“Consistency requires you to be as ignorant today as you were a year ago.”

— Bernard Berenson

“You can judge your age by the amount of pain you feel when you come in contact with a new idea.”

— Pearl S. Buck

As I stand at the beginning of my seventh decade on Earth, I think about the older people who have passed through my life.  Who are the ones who have commanded my attention?  Who are the ones who have earned my admiration?  What would I like to bring to my world as I begin the bonus years of my life?

If I had been born twenty years sooner, I would now have reached my life expectancy.  Those twenty years have given us, on average, an additional ten years of life — the bonus years, as I think of them.  Add to these statistics the fact that my own family’s longevity has taken them far beyond the average, and I realize that I still have many years to grow and to learn and to become the person others will remember when I am gone.  The older people I have known have taught me that I would like to be the sort of elder who stands firm in what I have learned to be true but who also is able to open my ears and open my heart to the fresh dreams and ideas of the next generation.

Although I have learned the value of self-discipline and consistently attending to the mundane tasks of life, I would hope not to carry that love of consistency into my thought process as well.  We must allow our thinking to expand beyond consistency, especially during the bonus years, or we may risk falling into the habit of defining each new day in terms of the last one.  Just think of all the surprising things we might miss if we refuse to acknowledge their existence!  If Pearl Buck is right, and we should judge our age by the pain we experience when confronted with new ideas, then I would like to do my best to avoid that pain by allowing my mind and my spirit to remain young.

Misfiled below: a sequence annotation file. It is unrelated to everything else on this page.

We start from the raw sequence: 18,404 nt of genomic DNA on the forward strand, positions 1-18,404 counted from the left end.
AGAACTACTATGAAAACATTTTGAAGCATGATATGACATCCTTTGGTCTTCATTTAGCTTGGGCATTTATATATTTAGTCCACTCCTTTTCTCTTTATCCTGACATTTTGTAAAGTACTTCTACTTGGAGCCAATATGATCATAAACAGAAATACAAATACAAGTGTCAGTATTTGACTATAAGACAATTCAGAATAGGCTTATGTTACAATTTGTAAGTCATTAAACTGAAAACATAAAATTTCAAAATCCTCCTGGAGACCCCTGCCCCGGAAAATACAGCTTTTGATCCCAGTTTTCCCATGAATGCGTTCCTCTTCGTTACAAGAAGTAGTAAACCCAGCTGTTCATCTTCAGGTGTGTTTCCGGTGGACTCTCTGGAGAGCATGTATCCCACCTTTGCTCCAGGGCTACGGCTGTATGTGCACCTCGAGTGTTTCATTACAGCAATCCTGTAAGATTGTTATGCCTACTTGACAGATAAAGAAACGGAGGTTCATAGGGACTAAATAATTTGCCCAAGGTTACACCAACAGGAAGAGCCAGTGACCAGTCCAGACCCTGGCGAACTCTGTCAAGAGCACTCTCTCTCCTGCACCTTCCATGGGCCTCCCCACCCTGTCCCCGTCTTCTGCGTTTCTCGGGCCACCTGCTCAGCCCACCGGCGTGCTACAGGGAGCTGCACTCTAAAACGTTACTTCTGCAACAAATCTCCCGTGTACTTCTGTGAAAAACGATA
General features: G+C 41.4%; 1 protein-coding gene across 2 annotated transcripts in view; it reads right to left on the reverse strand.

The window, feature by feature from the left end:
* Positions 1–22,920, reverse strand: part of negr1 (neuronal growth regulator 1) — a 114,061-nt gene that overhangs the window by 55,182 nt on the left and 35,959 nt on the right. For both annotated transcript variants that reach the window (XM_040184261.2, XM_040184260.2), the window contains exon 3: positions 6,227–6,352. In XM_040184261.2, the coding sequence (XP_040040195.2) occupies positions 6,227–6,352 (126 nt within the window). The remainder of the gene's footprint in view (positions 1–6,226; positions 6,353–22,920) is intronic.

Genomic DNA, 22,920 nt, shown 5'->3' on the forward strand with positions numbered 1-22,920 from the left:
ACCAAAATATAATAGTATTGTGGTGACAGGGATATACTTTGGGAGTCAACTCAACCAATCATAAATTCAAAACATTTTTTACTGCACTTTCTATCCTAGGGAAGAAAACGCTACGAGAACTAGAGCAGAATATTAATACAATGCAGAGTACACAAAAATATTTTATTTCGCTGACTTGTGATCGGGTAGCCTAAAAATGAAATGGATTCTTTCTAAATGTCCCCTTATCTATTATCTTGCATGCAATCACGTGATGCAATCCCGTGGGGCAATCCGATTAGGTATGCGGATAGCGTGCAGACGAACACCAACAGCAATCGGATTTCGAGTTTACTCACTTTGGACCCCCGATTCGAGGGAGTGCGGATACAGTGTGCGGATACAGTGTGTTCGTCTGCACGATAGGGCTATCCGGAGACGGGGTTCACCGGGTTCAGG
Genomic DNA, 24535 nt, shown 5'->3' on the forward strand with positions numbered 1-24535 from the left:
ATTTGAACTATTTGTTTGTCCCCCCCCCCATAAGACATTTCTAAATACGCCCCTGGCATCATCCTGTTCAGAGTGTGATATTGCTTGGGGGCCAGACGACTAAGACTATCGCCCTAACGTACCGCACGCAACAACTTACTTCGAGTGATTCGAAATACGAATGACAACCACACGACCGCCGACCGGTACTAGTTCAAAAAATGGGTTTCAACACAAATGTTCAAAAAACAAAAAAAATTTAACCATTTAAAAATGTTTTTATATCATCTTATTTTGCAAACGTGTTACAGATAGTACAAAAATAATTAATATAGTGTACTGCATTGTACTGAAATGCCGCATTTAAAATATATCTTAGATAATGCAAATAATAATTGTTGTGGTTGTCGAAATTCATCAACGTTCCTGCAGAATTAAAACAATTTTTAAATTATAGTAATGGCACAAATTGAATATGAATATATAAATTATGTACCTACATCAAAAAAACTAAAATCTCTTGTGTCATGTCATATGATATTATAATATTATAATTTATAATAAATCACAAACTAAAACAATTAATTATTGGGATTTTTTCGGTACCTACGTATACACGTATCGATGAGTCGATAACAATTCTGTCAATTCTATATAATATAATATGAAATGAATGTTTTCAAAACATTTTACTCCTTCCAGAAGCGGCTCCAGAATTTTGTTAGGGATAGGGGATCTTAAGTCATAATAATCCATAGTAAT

We should not judge a book by its cover, we are told; and I think we should apply this advice to ourselves as well as to others.  Yesterday, when I wrote about weaving our tapestries, I spoke about being able to close my eyes and see all the colors of my childhood, my youth, and my young adult years and appreciate the vibrancy and the different shades of beauty they have brought to my life.  Wouldn’t it be wonderful if we all maintained this ability to see — with our eyes and with our hearts — until our very last breath?  I think again of the older friends who have left their mark on my life, and I realize as I picture them how often they would close their eyes as they listened to my hopes and dreams.  I thought they did that in order to concentrate; but maybe the truth is that they were looking back at their own tapestries and finding the right shades and hues to give color to my words.

There is no escaping the fact that our bodies will age; but I do believe we can choose to keep our minds and our spirits from allowing consistency to close our eyes to the wonders that continue to color our lives as we age.  When I grow up, I would like to be able to see with my heart.